The link between the two definitions for the word gravity (a generally downward acting force, and a sense of danger/seriousness) seems obvious. However, I'm curious as to which usage came first.

Was the word gravity first coined to describe Newtonian forces and later used in a figurative sense; or perhaps physicists named the force using a metaphor based on the emotional weight connoted by the term?

Anyone know?

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    Doubtless the Latin gravitas weight, heaviness was also used figuratively of persons, to mean dignity, presence, influence. This was all long before Newton "discovered" the force of nature called gravity. – FumbleFingers Nov 16 '11 at 3:53
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    -1 and voted to close as general reference. This can be answered by a dictionary or simple Google search. – Hugo Nov 16 '11 at 4:15
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    +1 : this is an interesting question for anyone browsing here – cindi Nov 16 '11 at 10:10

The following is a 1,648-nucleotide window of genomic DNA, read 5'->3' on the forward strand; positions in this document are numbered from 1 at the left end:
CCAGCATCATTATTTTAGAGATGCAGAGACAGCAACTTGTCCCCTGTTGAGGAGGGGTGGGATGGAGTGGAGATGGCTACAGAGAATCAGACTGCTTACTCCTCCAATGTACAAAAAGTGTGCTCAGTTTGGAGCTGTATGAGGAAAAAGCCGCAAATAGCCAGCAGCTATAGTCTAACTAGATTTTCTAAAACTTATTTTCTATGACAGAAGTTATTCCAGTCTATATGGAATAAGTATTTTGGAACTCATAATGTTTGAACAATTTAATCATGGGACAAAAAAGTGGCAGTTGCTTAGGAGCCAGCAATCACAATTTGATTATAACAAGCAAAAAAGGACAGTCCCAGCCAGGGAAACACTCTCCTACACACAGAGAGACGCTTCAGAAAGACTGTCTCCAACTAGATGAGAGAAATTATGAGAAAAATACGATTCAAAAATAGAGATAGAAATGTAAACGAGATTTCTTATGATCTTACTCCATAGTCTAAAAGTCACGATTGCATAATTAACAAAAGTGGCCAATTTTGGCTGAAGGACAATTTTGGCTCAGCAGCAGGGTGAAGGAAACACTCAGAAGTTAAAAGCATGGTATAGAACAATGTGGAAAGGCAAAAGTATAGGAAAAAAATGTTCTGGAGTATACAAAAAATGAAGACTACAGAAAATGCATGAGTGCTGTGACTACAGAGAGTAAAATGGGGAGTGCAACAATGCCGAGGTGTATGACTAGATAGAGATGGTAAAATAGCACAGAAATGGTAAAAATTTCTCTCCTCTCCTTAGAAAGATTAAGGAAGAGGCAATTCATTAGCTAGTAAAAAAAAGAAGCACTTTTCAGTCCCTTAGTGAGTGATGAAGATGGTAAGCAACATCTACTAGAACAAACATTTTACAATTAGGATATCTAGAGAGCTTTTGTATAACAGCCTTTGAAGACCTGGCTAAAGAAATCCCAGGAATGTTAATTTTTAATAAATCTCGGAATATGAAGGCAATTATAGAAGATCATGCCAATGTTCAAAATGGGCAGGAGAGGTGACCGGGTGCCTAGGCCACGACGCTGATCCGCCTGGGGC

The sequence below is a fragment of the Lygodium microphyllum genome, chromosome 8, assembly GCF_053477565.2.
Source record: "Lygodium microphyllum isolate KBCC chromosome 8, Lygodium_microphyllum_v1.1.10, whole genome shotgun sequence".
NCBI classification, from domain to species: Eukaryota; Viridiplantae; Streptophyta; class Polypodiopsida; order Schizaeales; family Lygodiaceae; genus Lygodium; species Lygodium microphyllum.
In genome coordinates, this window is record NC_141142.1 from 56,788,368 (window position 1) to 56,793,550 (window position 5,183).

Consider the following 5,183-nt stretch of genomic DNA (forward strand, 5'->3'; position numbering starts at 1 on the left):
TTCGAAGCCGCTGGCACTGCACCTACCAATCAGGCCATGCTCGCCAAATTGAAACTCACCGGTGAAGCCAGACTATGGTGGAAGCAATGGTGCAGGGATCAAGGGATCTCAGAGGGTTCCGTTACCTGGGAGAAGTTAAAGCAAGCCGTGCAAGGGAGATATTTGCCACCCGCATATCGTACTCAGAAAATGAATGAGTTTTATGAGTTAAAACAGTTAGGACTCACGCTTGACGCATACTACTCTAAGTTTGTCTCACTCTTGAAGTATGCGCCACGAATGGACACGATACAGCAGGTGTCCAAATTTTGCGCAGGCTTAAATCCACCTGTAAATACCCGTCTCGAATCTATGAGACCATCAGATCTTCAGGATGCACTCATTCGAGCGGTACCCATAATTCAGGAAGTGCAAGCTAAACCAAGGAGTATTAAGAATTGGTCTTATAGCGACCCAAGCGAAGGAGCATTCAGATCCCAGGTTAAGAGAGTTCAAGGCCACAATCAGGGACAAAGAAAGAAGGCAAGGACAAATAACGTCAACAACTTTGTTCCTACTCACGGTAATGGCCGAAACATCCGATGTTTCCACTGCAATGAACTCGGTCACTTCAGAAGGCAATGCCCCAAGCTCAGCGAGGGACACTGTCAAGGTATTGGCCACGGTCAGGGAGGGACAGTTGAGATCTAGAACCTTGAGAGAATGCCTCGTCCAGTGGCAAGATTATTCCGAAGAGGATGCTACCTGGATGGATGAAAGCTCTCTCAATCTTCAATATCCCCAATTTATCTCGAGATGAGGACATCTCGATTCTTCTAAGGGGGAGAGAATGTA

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    @cindi: being interesting is not the only requirement for questions. – Marthaª Nov 16 '11 at 23:31
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    That is exactly the question. – JohnFx Nov 17 '11 at 0:30

According to the OED the earliest meaning was "weighty dignity" in 1509. The "attractive force" meaning is from 1692. The word is borrowed from French gravité or Latin gravitātem "heavy, weighty".

grave meaning "place of burial" has a completely different etymology.

  • OED actually has a 1520 and 1533 use, but overall this is right. – simchona Nov 16 '11 at 4:00
  • you're right. and there's one from 1509 too. – morphail Nov 16 '11 at 4:04
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    Gravity as an "attractive force" simply wasn't normally recognised as a concept at all in antiquity. You're addressing the question of when that concept was recognised enough to be named, but OP is asking which of the two meanings heavy in mass and serious in nature came first. The concept of heavy in mass predates the "attractive force" way of looking at things. – FumbleFingers Nov 16 '11 at 4:20
  • Is the 1692 from Newton? – cindi Nov 16 '11 at 10:09
  • No, it's from Matter and motion cannot think: or, A confutation of atheism from the faculties of the soul, a sermon, the 2nd of the lecture founded by R. Boyle by Richard Bentley – morphail Nov 16 '11 at 14:16

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